Scotland’s changing energy market ‘must put consumers first’

Citizens Advice Scotland has welcomed a new report which argues that the rapidly-changing energy market across the UK means there is a need for new measures to protect consumers.

Scotland’s changing energy market ‘must put consumers first’

‘Future for all’, which is published today by Citizens Advice in England and Wales, has warned customers in vulnerable circumstances are particularly at risk as the need for decarbonisation accelerates the rate of change.

Citizens Advice said new ways of buying energy will be increasingly available to householders and small businesses.

These could include consumers being able to trade power locally, agreeing to a fixed price for a set level of comfort, or getting a better deal by only using appliances at certain times.

The charity argues that with its local offices already helping 80,000 people with energy supply problems every year, it is vital consumer protection keeps pace with changing technology.

Its research has found the three main barriers for people trying to access the energy technologies of the future:

  • Upfront costs: some future energy services will involve installing new equipment like battery storage, an investment too expensive for many people
  • Digital exclusion: 3 million British adults are not online. Many more don’t feel confident in using apps and websites
  • Lack of trust: people are wary of appliances like smart meters accessing their energy data.

Citizens Advice said a forthcoming consultation document from the energy regulator Ofgem and the UK Government, is an ideal opportunity to lay the groundwork for reforms.

The charity’s report said the future energy retail market should be set up to reflect four important principles: Engagement, Transparency, Fairness and Control.

Gillian Guy, chief executive of Citizens Advice, said: “The government’s recent adoption of a net-zero carbon emissions target means big changes in how we access energy are on the way.

“New innovations in the way we heat and light our homes will bring benefits for many. The danger is that some of the most vulnerable in society end up excluded from these exciting developments.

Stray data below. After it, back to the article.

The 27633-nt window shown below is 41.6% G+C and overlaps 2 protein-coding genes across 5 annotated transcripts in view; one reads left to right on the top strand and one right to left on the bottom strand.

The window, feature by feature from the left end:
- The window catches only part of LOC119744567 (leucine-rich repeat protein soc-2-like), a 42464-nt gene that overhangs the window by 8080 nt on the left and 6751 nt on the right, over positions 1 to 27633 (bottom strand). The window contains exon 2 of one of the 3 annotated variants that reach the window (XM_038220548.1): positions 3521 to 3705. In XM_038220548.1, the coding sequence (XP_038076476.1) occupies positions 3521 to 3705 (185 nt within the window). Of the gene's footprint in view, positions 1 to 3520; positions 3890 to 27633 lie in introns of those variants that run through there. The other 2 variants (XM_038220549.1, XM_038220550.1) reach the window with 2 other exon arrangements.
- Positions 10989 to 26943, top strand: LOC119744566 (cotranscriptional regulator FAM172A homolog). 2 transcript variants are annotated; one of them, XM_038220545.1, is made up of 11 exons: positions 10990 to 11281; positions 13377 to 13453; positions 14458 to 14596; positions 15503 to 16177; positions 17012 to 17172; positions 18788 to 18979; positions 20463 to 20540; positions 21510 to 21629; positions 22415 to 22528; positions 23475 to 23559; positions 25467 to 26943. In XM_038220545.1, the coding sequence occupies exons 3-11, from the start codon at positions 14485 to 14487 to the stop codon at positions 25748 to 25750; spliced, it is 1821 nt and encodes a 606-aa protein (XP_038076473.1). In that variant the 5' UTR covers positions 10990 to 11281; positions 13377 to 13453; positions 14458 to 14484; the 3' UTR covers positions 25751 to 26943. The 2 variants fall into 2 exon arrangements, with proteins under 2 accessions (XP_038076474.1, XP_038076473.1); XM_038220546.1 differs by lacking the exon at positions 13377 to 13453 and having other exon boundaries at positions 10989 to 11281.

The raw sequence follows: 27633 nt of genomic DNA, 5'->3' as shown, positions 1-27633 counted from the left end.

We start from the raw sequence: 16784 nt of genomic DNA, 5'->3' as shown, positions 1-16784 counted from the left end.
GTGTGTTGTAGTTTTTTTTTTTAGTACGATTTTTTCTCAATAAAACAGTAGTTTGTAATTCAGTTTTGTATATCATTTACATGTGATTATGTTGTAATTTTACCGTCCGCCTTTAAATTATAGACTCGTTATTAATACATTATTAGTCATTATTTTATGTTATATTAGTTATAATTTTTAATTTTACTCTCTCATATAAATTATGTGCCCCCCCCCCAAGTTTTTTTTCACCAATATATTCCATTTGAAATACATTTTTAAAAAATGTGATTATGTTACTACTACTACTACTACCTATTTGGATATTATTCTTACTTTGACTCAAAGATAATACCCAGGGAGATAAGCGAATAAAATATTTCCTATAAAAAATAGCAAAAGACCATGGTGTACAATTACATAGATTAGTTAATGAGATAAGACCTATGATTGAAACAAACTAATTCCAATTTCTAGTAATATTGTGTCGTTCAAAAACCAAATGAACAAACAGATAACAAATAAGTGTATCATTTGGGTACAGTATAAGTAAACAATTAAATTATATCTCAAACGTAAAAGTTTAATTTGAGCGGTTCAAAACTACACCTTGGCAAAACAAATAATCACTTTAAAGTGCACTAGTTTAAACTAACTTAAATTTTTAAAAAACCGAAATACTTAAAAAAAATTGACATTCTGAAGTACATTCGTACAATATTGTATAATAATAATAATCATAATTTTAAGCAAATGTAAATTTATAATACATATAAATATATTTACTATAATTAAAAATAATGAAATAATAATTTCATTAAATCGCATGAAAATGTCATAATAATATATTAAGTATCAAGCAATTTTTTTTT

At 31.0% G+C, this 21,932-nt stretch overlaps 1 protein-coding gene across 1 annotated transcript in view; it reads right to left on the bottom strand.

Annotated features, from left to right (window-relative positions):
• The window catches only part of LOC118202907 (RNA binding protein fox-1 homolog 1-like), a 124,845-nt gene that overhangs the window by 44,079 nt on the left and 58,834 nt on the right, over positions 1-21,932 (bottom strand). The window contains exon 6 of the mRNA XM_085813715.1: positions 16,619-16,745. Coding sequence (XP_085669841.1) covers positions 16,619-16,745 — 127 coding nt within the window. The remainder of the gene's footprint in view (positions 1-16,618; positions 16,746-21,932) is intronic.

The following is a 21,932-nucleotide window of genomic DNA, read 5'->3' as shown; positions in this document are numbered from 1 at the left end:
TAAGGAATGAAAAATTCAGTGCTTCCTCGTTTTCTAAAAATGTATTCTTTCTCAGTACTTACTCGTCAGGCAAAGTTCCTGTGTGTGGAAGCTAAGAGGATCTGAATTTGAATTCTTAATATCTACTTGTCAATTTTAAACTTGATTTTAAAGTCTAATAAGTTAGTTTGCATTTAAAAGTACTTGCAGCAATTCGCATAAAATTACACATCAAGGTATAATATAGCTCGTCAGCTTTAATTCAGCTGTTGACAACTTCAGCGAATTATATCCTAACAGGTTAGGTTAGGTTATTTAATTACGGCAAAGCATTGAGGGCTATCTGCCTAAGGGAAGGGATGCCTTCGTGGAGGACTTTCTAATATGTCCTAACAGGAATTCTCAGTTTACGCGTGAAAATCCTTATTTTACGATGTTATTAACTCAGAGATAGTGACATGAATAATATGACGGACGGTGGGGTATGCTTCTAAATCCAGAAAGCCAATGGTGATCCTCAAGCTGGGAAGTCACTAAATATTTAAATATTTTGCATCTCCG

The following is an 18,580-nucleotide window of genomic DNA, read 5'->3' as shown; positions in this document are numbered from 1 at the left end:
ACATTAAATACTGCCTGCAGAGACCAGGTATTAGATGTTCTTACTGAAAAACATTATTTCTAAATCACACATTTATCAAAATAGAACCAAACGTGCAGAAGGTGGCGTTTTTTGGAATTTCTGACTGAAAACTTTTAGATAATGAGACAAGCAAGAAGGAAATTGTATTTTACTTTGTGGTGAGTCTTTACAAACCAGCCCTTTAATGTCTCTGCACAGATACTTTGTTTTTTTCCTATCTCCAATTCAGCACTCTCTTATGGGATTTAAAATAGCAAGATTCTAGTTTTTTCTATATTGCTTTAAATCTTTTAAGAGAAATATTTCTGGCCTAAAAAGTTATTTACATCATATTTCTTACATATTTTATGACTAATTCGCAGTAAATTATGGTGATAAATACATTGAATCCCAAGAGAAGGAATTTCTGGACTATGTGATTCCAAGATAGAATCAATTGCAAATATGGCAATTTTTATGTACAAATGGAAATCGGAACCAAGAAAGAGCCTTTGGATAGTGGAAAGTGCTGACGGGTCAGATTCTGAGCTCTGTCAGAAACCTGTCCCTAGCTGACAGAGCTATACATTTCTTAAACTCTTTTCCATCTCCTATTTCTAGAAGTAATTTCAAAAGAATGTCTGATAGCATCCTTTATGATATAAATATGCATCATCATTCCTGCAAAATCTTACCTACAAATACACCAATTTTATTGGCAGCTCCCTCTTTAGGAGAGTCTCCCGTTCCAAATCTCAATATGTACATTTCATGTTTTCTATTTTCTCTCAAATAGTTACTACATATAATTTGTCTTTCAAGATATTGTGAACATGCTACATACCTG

“How much you earn, or whether you’re confident with a smartphone, shouldn’t prevent anyone from getting the best out of this rapidly evolving market.”

Citizens Advice Scotland energy spokesperson Dr Jamie Stewart added: “We fully support the findings in this report, which highlight the urgent need for consumers across the UK to be protected in an energy market that is gearing up for change. The changes are not in themselves a bad thing, indeed they can offer customer savings and greater efficiency, but it is important that the right protections are in place to help consumers engage confidently with all new products and systems.

“Our own evidence from the Citizens Advice network in Scotland is already showing the highly stressful situations consumers can face when companies are installing new technologies in their homes without suitable protections. We have seen cases where householders have been left with thousands of pounds worth of debt after signing up for products they were told were free.

“As well as protections to prevent such situations, it’s also really important that an appropriate redress process exists and is easy for people to use. This will ensure that when things do go wrong they can be put right quickly. Such a process will help build confidence in the market and let people see the benefits that new technologies and ways of interacting with the market can bring.

“Our own evidence in Scotland shows that it is often those who need the most support who are least able to access it and are least likely to take money-saving actions like switching supplier. Given the added complexity and high up-front cost of some of the new technologies entering the market it’s important that those already disadvantaged are not left behind. New solutions should prioritise those who are most in need of the advantages that technology and innovation can bring.”

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